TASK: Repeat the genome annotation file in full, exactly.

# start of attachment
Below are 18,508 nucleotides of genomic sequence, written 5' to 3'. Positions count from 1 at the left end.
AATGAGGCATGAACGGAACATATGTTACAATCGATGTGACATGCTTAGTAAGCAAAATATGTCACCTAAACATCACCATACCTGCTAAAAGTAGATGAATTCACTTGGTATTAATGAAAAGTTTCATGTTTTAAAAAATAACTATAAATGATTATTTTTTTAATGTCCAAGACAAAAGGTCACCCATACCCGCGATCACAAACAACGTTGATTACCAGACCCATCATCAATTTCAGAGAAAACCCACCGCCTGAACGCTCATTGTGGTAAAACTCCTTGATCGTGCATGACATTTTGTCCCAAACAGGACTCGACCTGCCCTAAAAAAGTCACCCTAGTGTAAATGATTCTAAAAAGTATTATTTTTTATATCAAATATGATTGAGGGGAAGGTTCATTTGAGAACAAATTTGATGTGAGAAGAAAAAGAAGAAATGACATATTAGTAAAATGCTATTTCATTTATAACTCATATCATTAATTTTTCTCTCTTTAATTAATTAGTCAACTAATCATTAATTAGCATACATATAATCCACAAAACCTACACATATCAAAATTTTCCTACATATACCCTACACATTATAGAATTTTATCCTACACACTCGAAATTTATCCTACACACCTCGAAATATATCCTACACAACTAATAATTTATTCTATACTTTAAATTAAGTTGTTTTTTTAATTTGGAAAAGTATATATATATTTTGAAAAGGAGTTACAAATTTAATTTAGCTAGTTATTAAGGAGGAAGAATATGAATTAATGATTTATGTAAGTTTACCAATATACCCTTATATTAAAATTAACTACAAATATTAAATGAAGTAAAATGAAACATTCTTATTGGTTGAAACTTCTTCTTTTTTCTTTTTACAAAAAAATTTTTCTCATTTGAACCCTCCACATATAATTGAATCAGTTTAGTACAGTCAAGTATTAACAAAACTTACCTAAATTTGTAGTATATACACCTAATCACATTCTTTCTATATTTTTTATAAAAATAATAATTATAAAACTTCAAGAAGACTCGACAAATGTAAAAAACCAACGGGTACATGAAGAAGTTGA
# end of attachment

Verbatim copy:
Below are 18,508 nucleotides of genomic sequence, written 5' to 3'. Positions count from 1 at the left end.
AATGAGGCATGAACGGAACATATGTTACAATCGATGTGACATGCTTAGTAAGCAAAATATGTCACCTAAACATCACCATACCTGCTAAAAGTAGATGAATTCACTTGGTATTAATGAAAAGTTTCATGTTTTAAAAAATAACTATAAATGATTATTTTTTTAATGTCCAAGACAAAAGGTCACCCATACCCGCGATCACAAACAACGTTGATTACCAGACCCATCATCAATTTCAGAGAAAACCCACCGCCTGAACGCTCATTGTGGTAAAACTCCTTGATCGTGCATGACATTTTGTCCCAAACAGGACTCGACCTGCCCTAAAAAAGTCACCCTAGTGTAAATGATTCTAAAAAGTATTATTTTTTATATCAAATATGATTGAGGGGAAGGTTCATTTGAGAACAAATTTGATGTGAGAAGAAAAAGAAGAAATGACATATTAGTAAAATGCTATTTCATTTATAACTCATATCATTAATTTTTCTCTCTTTAATTAATTAGTCAACTAATCATTAATTAGCATACATATAATCCACAAAACCTACACATATCAAAATTTTCCTACATATACCCTACACATTATAGAATTTTATCCTACACACTCGAAATTTATCCTACACACCTCGAAATATATCCTACACAACTAATAATTTATTCTATACTTTAAATTAAGTTGTTTTTTTAATTTGGAAAAGTATATATATATTTTGAAAAGGAGTTACAAATTTAATTTAGCTAGTTATTAAGGAGGAAGAATATGAATTAATGATTTATGTAAGTTTACCAATATACCCTTATATTAAAATTAACTACAAATATTAAATGAAGTAAAATGAAACATTCTTATTGGTTGAAACTTCTTCTTTTTTCTTTTTACAAAAAAATTTTTCTCATTTGAACCCTCCACATATAATTGAATCAGTTTAGTACAGTCAAGTATTAACAAAACTTACCTAAATTTGTAGTATATACACCTAATCACATTCTTTCTATATTTTTTATAAAAATAATAATTATAAAACTTCAAGAAGACTCGACAAATGTAAAAAACCAACGGGTACATGAAGAAGTTGA